#YOLO. #LOL. #(insert some other colloquialism here). If you’ve never been on twitter, you might not understand these first few words. But then again, now that more than 15 percent of Americans use twitter, you probably have some recollection of what YOLO means.
In the instance that you are not familiar with the term YOLO, it is an acronym that stands for, “You only live once.” The term YOLO emphasizes the belief that, since each person is given only one life with which to live, why not live it up and party and do reckless things? I understand the appeal of a term such as YOLO. It is simple, catchy, and pairs up nicely with many dangerous events, such as bungee jumping, or driving on the Autoban. Unfortunately, YOLO has also seeped its way into everyday speaking conversion. “Oh, I just asked Bobby out to the dance! YOLO!” “Totally didn’t do my math homework last night. YOLO!” “I just took a dump. YOLO!” The extent to which YOLO is now used in everyday conversation is absolutely ridiculous. It has replaced LOL as my personal acronym pet peeve. LOL used to be the popular, incorrectly used acronym, often utilized on forum sites, or sites such as Facebook. For example, one would often see a funny picture, and underneath it, a comment saying something along the lines of, “OMG THIS TOTALLY MADE ME LOL”. In reality, this poster was probably blankly staring at their computer screen. Unlike LOL, YOLO more commonly occurs in conversation, as stated. And in conversation, the idiocy of the user of the term is even more apparent than online. To me, the repeated use of YOLO in American conversation exemplifies the coercive force that corporate operations such as Facebook and Twitter have on the American populace.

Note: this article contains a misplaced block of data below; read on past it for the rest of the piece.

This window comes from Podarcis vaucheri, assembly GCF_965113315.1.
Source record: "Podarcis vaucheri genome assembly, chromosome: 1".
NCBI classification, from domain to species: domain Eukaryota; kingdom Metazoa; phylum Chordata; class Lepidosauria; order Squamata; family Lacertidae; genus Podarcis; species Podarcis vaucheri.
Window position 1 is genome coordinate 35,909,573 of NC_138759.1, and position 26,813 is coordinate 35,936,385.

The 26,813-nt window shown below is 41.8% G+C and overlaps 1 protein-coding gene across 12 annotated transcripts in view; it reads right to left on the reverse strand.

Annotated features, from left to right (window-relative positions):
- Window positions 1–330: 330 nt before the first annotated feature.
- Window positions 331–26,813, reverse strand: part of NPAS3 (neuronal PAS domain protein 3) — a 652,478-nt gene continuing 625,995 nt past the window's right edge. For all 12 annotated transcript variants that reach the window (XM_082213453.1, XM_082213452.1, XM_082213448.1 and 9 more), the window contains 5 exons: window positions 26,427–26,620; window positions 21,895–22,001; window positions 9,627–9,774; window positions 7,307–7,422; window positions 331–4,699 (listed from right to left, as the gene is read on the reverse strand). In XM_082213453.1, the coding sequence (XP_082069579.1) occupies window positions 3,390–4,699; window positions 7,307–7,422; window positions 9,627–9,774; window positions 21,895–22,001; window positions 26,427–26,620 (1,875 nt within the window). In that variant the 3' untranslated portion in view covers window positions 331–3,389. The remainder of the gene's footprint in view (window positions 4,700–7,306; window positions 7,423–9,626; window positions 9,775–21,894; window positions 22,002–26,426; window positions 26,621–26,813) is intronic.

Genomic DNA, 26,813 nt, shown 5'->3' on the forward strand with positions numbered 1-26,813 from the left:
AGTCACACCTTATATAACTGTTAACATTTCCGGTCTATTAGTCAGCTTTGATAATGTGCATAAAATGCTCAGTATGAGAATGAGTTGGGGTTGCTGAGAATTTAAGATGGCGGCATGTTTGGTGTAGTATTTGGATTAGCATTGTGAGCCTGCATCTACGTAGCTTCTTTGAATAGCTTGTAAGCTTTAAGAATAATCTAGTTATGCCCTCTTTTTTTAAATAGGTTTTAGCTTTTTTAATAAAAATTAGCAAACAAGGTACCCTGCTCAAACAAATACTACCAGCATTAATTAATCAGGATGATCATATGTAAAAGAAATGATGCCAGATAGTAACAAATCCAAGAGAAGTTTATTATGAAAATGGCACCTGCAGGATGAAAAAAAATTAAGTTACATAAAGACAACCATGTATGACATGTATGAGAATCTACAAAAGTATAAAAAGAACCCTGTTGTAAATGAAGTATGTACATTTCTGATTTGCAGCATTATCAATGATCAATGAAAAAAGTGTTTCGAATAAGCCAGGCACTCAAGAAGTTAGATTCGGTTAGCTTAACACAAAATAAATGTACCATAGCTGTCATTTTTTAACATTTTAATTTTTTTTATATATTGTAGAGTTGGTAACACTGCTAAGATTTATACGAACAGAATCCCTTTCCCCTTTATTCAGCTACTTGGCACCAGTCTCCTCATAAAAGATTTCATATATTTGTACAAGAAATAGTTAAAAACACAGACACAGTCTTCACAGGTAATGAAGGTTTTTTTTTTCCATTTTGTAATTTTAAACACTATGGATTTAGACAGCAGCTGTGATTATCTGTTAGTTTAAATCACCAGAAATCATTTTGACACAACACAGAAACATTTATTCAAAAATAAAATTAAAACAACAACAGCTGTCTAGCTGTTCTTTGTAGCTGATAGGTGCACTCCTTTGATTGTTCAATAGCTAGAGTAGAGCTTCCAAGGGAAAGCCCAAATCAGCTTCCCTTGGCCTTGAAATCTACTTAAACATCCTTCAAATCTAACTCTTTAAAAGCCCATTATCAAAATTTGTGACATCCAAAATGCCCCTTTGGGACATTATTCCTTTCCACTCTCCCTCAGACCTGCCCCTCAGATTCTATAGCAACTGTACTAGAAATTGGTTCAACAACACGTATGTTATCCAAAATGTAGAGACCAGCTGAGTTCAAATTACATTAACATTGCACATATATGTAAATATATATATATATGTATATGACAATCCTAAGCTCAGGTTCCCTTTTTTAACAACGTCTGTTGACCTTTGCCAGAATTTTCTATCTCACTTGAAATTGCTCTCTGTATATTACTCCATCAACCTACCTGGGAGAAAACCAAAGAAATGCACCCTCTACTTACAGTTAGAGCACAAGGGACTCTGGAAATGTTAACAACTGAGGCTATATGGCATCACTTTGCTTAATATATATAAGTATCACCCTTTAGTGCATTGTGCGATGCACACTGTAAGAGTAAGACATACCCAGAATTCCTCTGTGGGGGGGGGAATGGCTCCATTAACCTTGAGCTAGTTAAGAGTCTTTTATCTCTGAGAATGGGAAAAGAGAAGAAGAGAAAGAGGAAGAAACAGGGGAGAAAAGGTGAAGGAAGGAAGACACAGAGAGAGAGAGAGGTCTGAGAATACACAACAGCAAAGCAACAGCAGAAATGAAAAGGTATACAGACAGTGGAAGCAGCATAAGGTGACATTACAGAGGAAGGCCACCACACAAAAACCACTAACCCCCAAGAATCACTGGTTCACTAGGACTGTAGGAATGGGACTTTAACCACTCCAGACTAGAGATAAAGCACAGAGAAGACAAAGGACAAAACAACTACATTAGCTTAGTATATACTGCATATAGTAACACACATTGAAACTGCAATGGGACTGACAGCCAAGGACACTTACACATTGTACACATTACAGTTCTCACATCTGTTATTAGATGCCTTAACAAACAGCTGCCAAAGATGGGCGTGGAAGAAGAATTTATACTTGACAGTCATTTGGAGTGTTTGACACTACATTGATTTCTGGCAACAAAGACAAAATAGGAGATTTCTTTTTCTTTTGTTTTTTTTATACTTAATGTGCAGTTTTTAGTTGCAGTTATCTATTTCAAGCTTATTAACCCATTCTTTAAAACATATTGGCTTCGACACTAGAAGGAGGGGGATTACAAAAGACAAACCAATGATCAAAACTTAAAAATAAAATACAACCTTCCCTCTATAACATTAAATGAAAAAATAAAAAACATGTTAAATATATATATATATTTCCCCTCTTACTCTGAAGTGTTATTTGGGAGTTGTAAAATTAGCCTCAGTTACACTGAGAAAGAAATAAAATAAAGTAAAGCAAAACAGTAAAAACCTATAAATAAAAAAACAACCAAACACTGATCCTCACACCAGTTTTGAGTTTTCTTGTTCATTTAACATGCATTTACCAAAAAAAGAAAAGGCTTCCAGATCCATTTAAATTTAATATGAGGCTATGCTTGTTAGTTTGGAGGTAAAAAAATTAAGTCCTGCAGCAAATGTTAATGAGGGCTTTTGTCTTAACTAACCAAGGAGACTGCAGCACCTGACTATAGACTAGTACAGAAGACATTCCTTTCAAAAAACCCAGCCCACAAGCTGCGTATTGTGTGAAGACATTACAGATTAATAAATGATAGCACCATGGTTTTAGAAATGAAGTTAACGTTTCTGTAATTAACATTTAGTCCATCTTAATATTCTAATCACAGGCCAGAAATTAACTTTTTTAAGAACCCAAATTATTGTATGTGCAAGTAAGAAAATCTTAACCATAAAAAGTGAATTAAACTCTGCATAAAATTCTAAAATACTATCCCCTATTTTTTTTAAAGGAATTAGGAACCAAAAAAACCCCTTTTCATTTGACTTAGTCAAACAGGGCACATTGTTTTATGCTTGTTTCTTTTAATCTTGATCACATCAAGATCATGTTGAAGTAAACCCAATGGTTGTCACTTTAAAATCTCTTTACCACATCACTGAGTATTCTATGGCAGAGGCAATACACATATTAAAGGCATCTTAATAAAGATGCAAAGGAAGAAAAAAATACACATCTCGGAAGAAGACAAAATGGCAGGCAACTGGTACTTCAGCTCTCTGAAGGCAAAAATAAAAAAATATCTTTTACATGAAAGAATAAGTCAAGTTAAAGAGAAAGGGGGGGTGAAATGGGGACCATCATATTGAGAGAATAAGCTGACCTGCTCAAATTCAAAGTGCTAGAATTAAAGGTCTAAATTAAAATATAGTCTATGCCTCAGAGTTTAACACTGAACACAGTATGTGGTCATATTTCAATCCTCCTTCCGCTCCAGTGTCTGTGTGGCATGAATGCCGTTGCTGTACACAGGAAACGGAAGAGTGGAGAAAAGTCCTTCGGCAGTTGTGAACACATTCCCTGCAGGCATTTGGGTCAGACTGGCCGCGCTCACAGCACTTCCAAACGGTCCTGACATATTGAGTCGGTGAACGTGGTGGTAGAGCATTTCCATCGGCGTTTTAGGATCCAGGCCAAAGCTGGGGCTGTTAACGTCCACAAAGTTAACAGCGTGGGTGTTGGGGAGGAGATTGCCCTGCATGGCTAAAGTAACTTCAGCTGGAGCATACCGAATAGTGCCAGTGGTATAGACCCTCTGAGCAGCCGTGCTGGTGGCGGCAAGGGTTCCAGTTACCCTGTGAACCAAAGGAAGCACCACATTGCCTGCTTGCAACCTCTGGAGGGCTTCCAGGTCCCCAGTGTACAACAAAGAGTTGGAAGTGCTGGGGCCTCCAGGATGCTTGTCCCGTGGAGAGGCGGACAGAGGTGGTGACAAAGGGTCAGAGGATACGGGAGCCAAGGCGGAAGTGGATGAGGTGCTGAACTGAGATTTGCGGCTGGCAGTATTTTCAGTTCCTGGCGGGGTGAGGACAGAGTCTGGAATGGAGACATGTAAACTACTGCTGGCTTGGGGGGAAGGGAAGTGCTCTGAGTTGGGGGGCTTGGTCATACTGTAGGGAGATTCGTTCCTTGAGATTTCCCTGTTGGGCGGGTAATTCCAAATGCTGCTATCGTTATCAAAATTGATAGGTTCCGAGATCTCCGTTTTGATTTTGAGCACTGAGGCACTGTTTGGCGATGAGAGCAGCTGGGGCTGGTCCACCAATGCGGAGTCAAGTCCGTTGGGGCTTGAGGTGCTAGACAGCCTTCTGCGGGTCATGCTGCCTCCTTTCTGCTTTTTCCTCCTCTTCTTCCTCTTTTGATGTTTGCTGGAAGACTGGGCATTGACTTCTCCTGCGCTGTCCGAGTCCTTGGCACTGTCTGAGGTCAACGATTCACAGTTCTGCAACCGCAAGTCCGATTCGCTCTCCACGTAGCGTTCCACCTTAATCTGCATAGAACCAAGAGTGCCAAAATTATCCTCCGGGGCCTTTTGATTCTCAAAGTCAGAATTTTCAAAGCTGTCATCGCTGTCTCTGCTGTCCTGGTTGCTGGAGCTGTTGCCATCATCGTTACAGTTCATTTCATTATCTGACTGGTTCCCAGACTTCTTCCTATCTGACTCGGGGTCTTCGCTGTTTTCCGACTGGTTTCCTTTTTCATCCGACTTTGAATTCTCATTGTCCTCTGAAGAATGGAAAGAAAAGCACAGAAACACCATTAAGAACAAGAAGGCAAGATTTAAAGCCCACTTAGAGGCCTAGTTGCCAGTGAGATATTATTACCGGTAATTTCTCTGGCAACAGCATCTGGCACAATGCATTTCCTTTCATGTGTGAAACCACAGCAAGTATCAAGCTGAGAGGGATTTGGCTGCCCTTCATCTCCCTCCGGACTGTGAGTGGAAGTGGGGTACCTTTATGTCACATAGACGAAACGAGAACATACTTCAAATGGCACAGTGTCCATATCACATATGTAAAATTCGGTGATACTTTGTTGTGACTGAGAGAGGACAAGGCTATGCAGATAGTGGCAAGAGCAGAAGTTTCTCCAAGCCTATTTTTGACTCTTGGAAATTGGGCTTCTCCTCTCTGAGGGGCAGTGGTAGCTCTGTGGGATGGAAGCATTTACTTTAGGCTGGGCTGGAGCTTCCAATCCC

For instance, whatever happened to Hakuna Matata? The popular catchphrase from the Disney Movie “The Lion King” (1994) was around more than a decade before YOLO even came into popular use, more than a decade before Twitter even existed. “Hakuna Matata” carries a message similar to YOLO, stating “It means no worries for the rest of your days.” (Hakuna Matata lyrics). However, Hakuna Matata never became such a powerful word in social media as YOLO has (mainly because social media was rather underdeveloped in the 1990s). Or even besides Hakuna Matata, there is a Latin phrase, “Carpe diem”, which translates to “Sieze the day.” I have much more respect for this phrase compared to YOLO, as it just seems more eloquent and intelligent than YOLO. It also is much less popular than YOLO, which also means that my ears do not have to bear it constantly every day. After all, you don’t see millions of teenage girls shouting, “Carpe diem!” in everyday conversation.
So, to finally arrive at my final message, reader, please avoid using the word YOLO when you are talking with other people. If you can avoid using it in social media, that would be greatly appreciated as well. If you greatly feel the need to express your freedom and reckless, “Hakuna Matata” and “Carpe diem” are much more appropriate alternatives.